Tweaking the Sept. jobs report

Tweaking the Sept. jobs report

I'm no mathematician, but I understand economics. It doesn't take a professional to see the “jobs, jobs, jobs” campaign rallying cries seem to be falling on deaf ears. Unemployment may have dropped a driblet, but it remains historically high. And hiring continues to look bad.September 25, 2013

While the government jobs report is often called a fairytale because of how it is reported, the real numbers deeper within just don't look good.

Sept. jobs report

The September jobs report saw the U.S. economy add only 148,000 jobs — notably worse than expected by economic forecasters. The report was delayed more than two weeks thanks to the government shutdown.

CNBC reported, “Job-creation weakens, but unemployment rate down.”

Unemployment under George W. Bush

Remember when George W. Bush was President — even going back to Ronald Reagan's Presidency — the jobs report was reported by the media far differently? It was all doom and gloom under Bush and Reagan.

What is apparent is that this presidential administration is desperate to get to the unemployment numbers the country enjoyed under Bush – any way they can.


When President Bush took office in January, 2001 the unemployment rate was 4.2 percent, according to the Bureau of Labor Statistics.

After the September 11, 2001 attacks, the highest the unemployment rate rose was 6.3 percent.

Then the economy calmed down and finally grew again, lowering unemployment to the 5 percent range, where it stayed until 2003.

The unemployment rate was 5.4 percent when Bush was reelected in November, 2004.

The unemployment rate dipped to 4.9 percent and remained in the 4 percent range through November, 2007.

By December, 2007 the unemployment rate rose to 5.0 percent, and continued to rise slowly and up to 6.1 percent in August 2008. And then the economy tanked, and the unemployment rate shot up to 6.8 percent, ending December, 2008 at 7.3 percent.

Current unemployment

Current economists had been predicting 180,000 new jobs and static jobless rate. This is what's known as stagnation.

Stagnation is a prolonged period of slow economic growth, usually accompanied by high unemployment.

The jobs report was bad for women as well. The the number of women working in America dropped from 68,005,000 in August to 67,851,000 in September—a decline of 154,000, CNS News reported.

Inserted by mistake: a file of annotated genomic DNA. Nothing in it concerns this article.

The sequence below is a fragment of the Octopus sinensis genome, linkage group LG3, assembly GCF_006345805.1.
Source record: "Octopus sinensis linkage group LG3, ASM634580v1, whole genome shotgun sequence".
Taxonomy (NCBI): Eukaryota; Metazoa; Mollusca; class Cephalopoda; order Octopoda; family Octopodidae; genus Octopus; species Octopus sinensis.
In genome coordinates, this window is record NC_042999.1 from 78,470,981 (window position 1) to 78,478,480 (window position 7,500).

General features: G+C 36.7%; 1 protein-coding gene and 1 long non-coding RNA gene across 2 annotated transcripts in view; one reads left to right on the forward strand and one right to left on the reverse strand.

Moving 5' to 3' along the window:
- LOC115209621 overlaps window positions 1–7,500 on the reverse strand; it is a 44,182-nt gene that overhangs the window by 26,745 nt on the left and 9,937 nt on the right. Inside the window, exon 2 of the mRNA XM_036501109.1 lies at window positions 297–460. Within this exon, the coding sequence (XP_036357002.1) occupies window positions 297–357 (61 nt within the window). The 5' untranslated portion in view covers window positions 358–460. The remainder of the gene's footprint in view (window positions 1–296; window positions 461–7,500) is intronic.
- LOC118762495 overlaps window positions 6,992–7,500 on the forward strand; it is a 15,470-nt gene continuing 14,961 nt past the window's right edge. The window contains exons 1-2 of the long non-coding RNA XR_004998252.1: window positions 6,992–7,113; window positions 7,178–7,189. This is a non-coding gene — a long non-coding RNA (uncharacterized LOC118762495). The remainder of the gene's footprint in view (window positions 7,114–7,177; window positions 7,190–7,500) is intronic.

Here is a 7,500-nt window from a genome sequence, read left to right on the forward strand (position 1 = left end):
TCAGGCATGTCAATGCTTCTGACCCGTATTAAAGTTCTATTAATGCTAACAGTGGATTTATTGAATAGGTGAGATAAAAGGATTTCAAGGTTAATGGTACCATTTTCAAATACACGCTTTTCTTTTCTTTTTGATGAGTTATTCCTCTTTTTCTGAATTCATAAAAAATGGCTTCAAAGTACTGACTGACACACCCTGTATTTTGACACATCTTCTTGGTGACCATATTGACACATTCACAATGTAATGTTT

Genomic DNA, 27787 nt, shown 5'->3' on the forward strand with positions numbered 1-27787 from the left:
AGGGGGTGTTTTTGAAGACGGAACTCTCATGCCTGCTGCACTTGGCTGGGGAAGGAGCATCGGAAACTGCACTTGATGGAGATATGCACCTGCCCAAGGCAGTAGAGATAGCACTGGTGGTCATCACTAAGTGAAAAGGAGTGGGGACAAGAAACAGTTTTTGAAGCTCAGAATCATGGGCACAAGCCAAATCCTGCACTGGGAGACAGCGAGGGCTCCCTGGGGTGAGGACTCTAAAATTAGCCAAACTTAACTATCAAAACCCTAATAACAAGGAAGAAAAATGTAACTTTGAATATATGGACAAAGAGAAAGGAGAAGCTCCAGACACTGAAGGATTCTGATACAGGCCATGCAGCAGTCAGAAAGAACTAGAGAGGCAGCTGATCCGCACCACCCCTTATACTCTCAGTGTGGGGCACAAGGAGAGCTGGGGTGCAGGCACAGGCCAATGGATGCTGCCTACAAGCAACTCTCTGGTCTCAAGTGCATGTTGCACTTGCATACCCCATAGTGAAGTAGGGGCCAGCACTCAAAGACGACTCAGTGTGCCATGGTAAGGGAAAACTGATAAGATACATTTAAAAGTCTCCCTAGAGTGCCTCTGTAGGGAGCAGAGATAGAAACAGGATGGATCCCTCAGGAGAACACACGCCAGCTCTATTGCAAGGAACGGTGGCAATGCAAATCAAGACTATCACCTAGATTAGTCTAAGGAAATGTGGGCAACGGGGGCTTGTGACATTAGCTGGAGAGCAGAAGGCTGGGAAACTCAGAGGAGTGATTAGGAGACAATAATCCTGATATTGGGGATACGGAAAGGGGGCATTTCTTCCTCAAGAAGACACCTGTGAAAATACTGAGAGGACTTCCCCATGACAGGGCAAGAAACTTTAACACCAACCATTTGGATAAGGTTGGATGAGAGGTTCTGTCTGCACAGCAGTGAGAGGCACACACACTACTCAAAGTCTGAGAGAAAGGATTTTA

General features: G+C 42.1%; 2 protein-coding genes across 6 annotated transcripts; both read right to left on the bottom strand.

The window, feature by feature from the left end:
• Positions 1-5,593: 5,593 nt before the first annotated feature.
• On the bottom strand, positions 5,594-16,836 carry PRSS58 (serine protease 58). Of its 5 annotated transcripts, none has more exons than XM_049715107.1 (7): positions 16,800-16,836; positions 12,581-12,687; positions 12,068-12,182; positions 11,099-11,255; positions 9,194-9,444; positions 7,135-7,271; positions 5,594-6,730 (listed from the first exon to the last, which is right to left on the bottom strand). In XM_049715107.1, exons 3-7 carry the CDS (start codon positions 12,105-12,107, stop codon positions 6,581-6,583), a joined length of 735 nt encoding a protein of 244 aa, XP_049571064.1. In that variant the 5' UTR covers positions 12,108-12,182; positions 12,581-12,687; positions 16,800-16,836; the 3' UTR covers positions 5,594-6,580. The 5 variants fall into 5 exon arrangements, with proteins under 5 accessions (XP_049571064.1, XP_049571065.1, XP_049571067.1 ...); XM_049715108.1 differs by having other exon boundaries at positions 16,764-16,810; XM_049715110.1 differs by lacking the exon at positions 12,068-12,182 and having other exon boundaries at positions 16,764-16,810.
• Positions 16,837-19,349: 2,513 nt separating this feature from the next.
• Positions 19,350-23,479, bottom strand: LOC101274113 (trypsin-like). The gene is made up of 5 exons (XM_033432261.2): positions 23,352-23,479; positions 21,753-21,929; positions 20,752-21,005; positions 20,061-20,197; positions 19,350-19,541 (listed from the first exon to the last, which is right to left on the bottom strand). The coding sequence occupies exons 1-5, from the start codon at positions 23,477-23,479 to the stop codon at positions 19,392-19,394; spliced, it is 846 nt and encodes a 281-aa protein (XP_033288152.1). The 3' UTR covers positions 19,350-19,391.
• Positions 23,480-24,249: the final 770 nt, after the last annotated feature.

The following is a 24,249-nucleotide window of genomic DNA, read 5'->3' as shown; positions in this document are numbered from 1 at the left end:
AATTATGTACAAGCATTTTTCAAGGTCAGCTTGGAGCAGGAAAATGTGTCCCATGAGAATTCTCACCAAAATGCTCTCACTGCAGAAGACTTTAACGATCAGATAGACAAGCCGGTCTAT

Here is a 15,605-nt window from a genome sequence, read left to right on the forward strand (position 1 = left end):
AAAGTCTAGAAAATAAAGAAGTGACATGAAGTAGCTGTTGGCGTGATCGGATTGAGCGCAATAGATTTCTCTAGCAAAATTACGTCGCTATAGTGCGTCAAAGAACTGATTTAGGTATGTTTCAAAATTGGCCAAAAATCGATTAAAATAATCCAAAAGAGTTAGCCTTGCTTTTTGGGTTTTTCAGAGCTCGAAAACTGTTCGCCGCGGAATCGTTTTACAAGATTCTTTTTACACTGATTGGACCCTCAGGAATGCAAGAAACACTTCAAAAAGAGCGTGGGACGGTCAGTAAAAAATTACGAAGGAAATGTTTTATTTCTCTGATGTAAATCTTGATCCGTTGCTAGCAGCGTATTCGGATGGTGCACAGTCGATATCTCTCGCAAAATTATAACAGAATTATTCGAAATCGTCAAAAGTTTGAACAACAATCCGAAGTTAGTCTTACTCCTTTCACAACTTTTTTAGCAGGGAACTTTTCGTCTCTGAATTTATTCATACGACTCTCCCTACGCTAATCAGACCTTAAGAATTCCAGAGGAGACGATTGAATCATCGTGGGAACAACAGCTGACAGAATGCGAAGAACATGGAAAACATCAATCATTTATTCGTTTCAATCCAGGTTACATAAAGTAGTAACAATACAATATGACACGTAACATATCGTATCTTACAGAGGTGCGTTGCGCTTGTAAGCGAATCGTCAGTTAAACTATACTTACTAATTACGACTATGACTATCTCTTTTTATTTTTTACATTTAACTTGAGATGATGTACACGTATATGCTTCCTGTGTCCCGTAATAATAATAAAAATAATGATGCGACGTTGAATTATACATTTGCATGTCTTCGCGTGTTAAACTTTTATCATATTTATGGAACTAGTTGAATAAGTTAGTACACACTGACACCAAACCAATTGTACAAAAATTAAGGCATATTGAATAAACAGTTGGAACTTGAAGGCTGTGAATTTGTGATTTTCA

“Among the major worker groups, the unemployment rates for adult men (7.1 percent), adult women (6.2 percent), teenagers (21.4 percent), whites (6.3 percent), blacks (12.9 percent), and Hispanics (9.0 percent) showed little or no change in September,” the BLS reported. “The jobless rate for Asians was 5.3 percent.”

While reports showing the unemployment rate fell to 7.2 percent, the lowest since November 2008, the important details were in the labor-force participation rate —  holding at near 35-year lows, according to the Bureau of Labor Statistics.

Between March and April, it dropped by 342,000. But because the official unemployment rate counts only those workers who are actively seeking work, that actually made the unemployment rate go down.

The labor-force participation rate takes into account a broader measurement of unemployment and underemployment, including those who have quit looking for work. The BLS reported this number is  at 13.6 percent.

The Washington Post described it differently: The “labor force participation rate”  “tracks the number of working-age Americans who are holding a job or looking for one,” the WaPo said. And they claim, “For one thing, the trend predates President Obama.”

The U.S. economy has to add at least 150,000 jobs net each month just to maintain. This jobs report means we are worse than September, but only slightly.

In September, 136,000 people left the workforce. The number of employed in the same population survey only increased 133,000, demonstrating the ongoing economic stagnation. And according to economists, this is another indication of the decreasing value of the jobless rate as an economic indicator.

“The number of long-term unemployed (those jobless for 27 weeks or more) was little changed at 4.1 million,” the BLS reported. “These individuals accounted for 36.9 percent of the unemployed.”

“The number of persons employed part time for economic reasons (sometimes referred to as involuntary part-time workers) was unchanged at 7.9 million in September,” said the BLS. “These individuals were working part time because their hours had been cut back or because they were unable to find a full-time job.”

And the number of people currently unemployed, but looking and available for a job was at 2.3 million.

Does this sound like a health country?


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